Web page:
In Saskatchewan, An Atheist High School Student Tries to Remove Prayer from His Public School’s Graduation April 25, 2012

In Saskatchewan, An Atheist High School Student Tries to Remove Prayer from His Public School’s Graduation

Seriously?! Another post about prayer in Saskatchewan?!

At Three Lakes School, the 17 seniors were given the option of voting for what happened before their graduation banquet:

1) Prayer
2) Grace
3) Neither

About a third of the students voted for option 3 — which may not be enough to be the leading option — but now, one of the students is leading the charge to get rid of the first two options altogether. He’s had partial success:

“It was really biased, it had two options for and one against,” [senior Jacob] Nantau said.

The students discussed the matter again Friday and agreed to the compromise of non-religious thanks.

One student will draft the comments for approval by the rest of the class.

Nantau is satisfied for this year, but he wants the Horizon school board to establish a policy for future dinners.

If only we could leave it at that, I’d call it a happy ending.

But take a look at the shit he’s had to go through for voicing his opposition:

Nantau has been insulted, had religious scriptures left in his locker and his vehicle has been vandalized “multiple times” since he began pushing for omission of the prayer, he said.

His car window was smashed and lug nuts were removed from his tire and left on the ground.

“I won’t point fingers but it’s suspicious, given the circumstances,” he said.

That last line may be the most stereotypically Canadian thing I’ve ever heard… politeness despite the fucked up nature of the situation.

Jacob, by the way, claims to be the only atheist in his class, which may be part of the reason he’s been targeted by the vandals:

I know Canada doesn’t have separation of church and state like America does, but that doesn’t mean it makes any more sense to say a Christian prayer at a public school graduation ceremony. Focus on education, not the blatant ignorance of it. Give credit to the students who worked hard for this day, not to a god who had nothing to do with it.

Jacob deserves a lot of credit for leading the charge against the prayer and remaining an upright citizen despite the attacks against him, not blaming Christians for what happened without further evidence. And kudos to the (presumably religious) students who voted against saying prayer/grace at the banquet — no matter what your background is, there’s no reason to make those religious traditions part of a public school graduation.

Jacob gave an interview on The Richard Brown Show yesterday and explained the whole situation in much more detail. (You should listen to it for no other reason than to hear Jacob say the word “against.” Aww, Canadians.) He talks about the pushback around the 4:15 mark.

(Thanks to Carlin for the link!)

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What Are Your Thoughts?leave a comment
  • You know, there are such things as non-prayer expressions of thanks.  A student could ask people to take a moment to be grateful.  They could list the things that they should be grateful for: the teachers who committed their time to teaching them, the parents who raised them, the friends who supported them.  You can be thankful without specifying to whom those thanks should be given.

    And then those people who are realists can actually be grateful to the people who did those things, and the others can thank whatever deity they think is involved.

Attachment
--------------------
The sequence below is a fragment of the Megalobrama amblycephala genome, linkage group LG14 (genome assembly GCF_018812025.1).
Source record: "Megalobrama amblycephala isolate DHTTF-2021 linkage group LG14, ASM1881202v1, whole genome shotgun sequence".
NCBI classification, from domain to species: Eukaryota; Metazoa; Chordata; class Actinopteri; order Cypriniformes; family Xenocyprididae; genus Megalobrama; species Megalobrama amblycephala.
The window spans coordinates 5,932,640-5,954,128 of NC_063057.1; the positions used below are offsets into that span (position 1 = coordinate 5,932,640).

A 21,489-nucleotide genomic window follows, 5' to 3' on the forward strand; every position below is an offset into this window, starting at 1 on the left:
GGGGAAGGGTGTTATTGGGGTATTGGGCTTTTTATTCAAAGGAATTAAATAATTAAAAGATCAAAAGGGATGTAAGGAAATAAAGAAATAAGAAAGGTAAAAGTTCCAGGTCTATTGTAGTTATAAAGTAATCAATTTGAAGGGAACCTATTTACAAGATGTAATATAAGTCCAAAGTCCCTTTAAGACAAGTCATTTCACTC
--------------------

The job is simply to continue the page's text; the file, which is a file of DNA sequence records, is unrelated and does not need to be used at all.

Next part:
• I lived in Saskatchewan for around 7 years.  Let’s just say it’s one of the “Fly Over Provinces”.  I don’t remember anything like this and I attended high school there in the 90s.  It’s possible it’s getting *worse* with an influx of evangelicals or something.

    Saskatchewan was also recently in the news when the local Catholic diocese was considering requesting an exorcism for a mentally unstable man.  The CFI was trying to ban exorcisms.  I write about it on my blog.

  • – Tomato
    – Tomahto
    – Neither

  • MegaZeusThor

    The Charter of Rights and Freedoms including this in the preamble:  “Whereas Canada is founded upon principles that recognize the supremacy of God and the rule of law” is very annoying. (It goes on to say:  Everyone has the following fundamental freedoms: (a) freedom of conscience and religion).

    Ask a politician to take out the preamble and they’ll say it meaningless, but we heard the lady in the interview use it as a shield. It’s exactly why evangelicals used political pressure to have it there in the first place. (It was, basically kept from earlier versions — although other stuff was cut.)

  • MegaZeusThor

    I can understand calling it a Fly Over Province. I think it’s unfair though. Economically, Saskatchewan is doing better than most right now. Last time I was there I saw too many churches, but some are shutting down. The province is full of stubborn people who may hold on European traditions — they just don’t realize that a lot of the places their ancestors came from have already moved on.

    What is good, once you’re out of high school, it’s even easier to ignore religion, even their. I’m proud of Jake — I doubt I would have cared to say anything. He’s helping to show that not “your normal” is not everyone’s normal.

  • Kevin S.

    Actually, the presence of two religious options helps the secularists, as it splits the vote of the religionists. If, say, grace was dropped, there might be some who prefer nothing to a full-blown prayer (grace, in my experience, is a much more toned down affair), but I’m guessing the majority would throw in behind prayer. With three options, neither at least had a shot at plurality (presuming the school wasn’t wise enough to use IRV or ranked prefernces).